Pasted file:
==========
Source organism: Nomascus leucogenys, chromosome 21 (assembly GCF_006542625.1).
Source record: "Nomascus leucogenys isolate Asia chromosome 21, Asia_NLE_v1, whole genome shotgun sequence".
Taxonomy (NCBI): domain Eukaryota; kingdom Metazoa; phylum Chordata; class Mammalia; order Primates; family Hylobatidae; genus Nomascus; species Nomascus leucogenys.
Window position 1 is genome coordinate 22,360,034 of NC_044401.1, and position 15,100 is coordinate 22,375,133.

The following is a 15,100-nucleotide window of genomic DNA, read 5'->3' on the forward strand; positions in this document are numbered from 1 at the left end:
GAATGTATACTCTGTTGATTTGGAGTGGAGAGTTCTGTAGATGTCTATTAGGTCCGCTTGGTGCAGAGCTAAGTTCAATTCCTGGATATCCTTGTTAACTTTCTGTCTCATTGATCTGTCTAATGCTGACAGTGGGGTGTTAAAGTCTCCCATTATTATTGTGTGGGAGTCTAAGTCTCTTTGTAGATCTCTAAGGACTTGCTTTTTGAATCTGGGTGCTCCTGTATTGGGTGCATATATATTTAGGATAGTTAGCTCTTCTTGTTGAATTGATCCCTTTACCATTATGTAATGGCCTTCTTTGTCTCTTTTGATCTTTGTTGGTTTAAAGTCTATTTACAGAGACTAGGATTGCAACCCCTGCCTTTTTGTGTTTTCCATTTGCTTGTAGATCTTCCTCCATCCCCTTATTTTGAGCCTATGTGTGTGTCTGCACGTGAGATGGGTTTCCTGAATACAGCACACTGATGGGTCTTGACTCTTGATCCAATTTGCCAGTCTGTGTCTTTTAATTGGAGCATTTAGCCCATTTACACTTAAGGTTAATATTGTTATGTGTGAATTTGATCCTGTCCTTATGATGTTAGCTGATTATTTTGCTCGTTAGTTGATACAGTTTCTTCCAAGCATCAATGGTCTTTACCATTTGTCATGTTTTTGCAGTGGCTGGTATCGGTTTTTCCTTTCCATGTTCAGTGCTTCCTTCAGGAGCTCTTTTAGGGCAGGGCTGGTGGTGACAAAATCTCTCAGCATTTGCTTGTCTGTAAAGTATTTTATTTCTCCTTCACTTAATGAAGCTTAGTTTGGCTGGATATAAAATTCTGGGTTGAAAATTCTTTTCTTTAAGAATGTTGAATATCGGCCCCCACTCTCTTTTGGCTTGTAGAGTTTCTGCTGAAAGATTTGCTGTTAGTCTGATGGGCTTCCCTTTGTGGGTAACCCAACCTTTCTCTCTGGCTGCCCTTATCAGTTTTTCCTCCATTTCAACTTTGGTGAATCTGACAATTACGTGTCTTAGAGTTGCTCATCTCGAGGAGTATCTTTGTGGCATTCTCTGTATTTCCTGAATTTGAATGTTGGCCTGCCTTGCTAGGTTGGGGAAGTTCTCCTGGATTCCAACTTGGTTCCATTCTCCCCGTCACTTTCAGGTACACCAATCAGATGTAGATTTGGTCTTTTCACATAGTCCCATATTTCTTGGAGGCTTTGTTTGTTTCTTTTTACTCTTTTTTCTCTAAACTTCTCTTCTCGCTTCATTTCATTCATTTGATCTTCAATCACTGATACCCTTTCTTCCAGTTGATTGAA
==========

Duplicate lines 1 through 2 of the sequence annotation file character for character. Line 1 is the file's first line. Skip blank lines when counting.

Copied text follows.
Source organism: Nomascus leucogenys, chromosome 21 (assembly GCF_006542625.1).
Source record: "Nomascus leucogenys isolate Asia chromosome 21, Asia_NLE_v1, whole genome shotgun sequence".